Human Trafficking Online calls for immediate action to develop monitoring and prevention techniques and makes recommendations for industry, law enforcement, researchers and NGOs to combat trafficking.
“The technology industry and the anti-trafficking community are beginning to explore new ways that technology can help in the fight against human trafficking,” adds Samantha Doerrof Microsoft’s Digital Crimes Unit. “This report is a valuable step forward in that effort, and Microsoft is proud to be working with the University of Southern California and others to drive further research, awareness and the development of innovative disruptive actions and technologies to fight human trafficking.”
Human Trafficking Online offers a set of guidelines to inform future technological interventions in support of anti-trafficking efforts. However, the report cautions that adapting these technologies and methods requires careful consideration of potential implications for civil liberties-such as privacy and freedom of expression-and the report addresses these crucial issues.
“The Center is committed to exploring ways to use communication technology to serve the public good,” said Geoffrey Cowan, USC University Professor and CCLP director. “Dr. Latonero and his research team have probed the nexus of technology with this global problem and they have come up with creative and potentially important initiatives. We are looking forward to continuing work with our partners to make a major dent in global trafficking.”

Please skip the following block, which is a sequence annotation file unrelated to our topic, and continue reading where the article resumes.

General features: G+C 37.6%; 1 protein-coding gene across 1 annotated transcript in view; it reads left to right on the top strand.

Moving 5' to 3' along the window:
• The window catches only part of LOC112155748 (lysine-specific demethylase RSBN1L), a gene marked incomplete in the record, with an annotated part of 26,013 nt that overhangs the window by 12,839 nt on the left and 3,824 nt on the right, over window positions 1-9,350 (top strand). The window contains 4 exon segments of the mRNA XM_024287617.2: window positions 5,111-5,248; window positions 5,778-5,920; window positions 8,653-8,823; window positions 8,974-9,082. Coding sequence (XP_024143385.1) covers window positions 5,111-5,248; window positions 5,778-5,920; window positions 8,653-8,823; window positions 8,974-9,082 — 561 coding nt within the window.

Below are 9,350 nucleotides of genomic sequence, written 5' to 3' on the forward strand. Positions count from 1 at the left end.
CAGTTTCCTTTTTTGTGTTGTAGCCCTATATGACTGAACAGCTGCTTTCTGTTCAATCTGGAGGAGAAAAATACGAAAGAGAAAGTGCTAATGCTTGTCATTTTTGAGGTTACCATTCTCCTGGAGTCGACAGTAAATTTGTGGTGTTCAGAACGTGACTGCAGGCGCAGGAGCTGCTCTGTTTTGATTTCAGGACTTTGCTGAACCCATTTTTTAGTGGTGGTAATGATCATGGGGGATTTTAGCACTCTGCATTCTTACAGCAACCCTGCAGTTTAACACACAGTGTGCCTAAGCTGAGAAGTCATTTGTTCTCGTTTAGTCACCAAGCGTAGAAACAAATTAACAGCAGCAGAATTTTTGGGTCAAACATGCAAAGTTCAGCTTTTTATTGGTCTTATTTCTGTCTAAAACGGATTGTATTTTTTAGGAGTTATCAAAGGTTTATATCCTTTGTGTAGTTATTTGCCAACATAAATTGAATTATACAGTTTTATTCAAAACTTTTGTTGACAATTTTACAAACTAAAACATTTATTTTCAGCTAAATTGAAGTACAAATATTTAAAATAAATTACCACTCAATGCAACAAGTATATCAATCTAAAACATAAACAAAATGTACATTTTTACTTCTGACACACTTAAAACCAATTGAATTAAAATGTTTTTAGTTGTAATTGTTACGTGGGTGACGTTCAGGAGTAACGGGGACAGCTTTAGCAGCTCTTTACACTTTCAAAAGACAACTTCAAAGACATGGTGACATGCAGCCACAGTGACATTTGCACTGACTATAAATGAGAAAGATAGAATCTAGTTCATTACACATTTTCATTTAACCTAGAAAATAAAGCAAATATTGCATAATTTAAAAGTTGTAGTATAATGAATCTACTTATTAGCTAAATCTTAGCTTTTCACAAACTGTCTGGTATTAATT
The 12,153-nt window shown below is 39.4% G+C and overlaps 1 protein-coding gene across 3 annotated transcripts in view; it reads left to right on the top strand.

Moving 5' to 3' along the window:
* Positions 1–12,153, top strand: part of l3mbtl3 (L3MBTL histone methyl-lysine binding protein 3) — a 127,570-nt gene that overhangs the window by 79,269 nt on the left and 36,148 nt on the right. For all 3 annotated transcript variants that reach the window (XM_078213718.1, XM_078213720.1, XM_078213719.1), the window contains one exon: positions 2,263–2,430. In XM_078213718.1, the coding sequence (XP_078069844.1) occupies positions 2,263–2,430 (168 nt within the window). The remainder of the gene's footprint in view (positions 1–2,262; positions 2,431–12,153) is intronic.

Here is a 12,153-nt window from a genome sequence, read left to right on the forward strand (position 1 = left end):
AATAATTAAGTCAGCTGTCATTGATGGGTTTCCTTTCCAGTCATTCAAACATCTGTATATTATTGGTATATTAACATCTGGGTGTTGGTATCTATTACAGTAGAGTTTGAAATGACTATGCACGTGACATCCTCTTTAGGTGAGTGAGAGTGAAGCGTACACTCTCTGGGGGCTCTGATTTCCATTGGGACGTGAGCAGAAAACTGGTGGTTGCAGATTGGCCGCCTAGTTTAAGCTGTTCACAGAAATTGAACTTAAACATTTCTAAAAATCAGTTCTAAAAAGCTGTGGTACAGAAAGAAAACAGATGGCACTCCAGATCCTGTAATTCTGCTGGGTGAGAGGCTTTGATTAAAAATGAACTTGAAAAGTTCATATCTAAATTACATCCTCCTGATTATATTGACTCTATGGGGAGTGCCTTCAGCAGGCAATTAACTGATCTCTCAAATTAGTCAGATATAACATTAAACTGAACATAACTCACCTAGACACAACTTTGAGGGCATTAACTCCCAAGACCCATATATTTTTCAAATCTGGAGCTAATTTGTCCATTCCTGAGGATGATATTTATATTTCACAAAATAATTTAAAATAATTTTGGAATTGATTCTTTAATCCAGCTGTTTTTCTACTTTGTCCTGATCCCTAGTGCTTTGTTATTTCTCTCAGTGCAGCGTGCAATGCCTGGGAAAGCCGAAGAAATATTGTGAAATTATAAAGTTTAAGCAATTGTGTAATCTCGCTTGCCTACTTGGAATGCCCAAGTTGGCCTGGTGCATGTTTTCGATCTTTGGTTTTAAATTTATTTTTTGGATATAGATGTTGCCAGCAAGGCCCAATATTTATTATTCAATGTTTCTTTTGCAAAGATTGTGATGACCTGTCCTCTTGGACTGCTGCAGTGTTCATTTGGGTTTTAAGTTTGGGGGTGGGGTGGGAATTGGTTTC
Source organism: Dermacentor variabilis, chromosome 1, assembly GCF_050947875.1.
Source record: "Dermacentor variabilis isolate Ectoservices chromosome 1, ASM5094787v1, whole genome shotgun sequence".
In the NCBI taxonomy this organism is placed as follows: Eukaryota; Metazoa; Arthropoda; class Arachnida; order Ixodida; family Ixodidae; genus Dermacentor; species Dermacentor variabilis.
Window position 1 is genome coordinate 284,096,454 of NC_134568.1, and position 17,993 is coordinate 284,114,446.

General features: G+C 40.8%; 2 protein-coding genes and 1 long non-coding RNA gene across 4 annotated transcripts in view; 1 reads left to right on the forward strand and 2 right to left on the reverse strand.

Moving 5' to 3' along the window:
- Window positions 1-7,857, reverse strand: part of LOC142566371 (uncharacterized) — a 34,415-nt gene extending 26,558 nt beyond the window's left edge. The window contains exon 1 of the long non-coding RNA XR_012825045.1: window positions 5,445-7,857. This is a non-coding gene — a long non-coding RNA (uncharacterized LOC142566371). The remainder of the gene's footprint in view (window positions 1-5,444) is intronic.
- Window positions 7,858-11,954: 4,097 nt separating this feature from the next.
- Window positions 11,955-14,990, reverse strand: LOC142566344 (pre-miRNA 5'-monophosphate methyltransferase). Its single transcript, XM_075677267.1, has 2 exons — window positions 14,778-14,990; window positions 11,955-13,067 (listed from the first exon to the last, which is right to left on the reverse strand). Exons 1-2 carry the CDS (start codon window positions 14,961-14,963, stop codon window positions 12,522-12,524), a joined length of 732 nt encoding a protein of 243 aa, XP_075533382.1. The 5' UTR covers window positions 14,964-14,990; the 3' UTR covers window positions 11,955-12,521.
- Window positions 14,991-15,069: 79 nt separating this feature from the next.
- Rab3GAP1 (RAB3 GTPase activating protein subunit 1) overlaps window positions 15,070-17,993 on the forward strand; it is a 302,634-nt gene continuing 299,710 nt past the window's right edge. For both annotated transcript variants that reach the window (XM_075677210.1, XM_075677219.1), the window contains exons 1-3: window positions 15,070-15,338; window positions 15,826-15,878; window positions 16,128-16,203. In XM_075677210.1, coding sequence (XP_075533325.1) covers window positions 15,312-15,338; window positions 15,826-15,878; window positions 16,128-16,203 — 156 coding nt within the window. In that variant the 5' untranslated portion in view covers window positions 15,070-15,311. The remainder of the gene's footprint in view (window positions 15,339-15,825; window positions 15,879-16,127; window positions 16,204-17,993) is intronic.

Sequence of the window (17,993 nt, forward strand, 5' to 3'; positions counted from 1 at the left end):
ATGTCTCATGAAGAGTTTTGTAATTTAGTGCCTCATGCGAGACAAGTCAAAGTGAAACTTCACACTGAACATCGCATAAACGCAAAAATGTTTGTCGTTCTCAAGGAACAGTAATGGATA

Human Trafficking Online is available at www.humantraffickingonline.org or by firstname.lastname@example.org.
About the Technology & Trafficking Initiative
CCLP’s Technology & Trafficking Initiative began in 2010 with a meeting convened in Washington, D.C. by CCLP director Geoffrey Cowan with Alec Ross, Secretary of State Hillary Clinton’s senior adviser for Innovation, and Ambassador Luis CdeBaca, head of the State Department’s Office to Monitor and Combat Trafficking in Persons.
Tech Gets Enlisted In The War Against Human Trafficking
By SHEILA RILEY, FOR INVESTOR’S BUSINESS DAILY Posted 12/03/2010 04:38 PM ET
The fight against human trafficking is using a few new weapons: texting, iPhone apps and smarter passports.
An estimated 12.3 million adults and children around the world are trafficked — compelled in a variety of ways to work against their will — the U.S. State Department says.
“It’s basically modern-day slavery,” said Mark Latonero, research director for the University of Southern California’s Annenberg Center. “It’s a pernicious and widespread global problem.”
The term “trafficking” covers a wide area.
“It’s not just forced prostitution, it’s also forced labor — people working in slaverylike conditions on farms, fishing boats, in nail salons, whatever,” Latonero said.
He’s working on a project to make it easier to get help for trafficking victims via cell phone.
The Technology and Trafficking in Persons Research Initiative will allow concerned citizens, potential trafficking victims and possibly victims themselves to text information to a hotline. The project is led by the Annenberg Center.
Texts will be sorted by a computer and sent to appropriate agencies that could help, Latonero says.
The initiative focuses on the Mekong region in Southeast Asia: Thailand, Cambodia, Vietnam, Laos, southern China and Burma.
“This part of the world is a major source, transit and destination region for men, women and children forced into labor and prostitution,” Latonero said.
Cell Phones Aplenty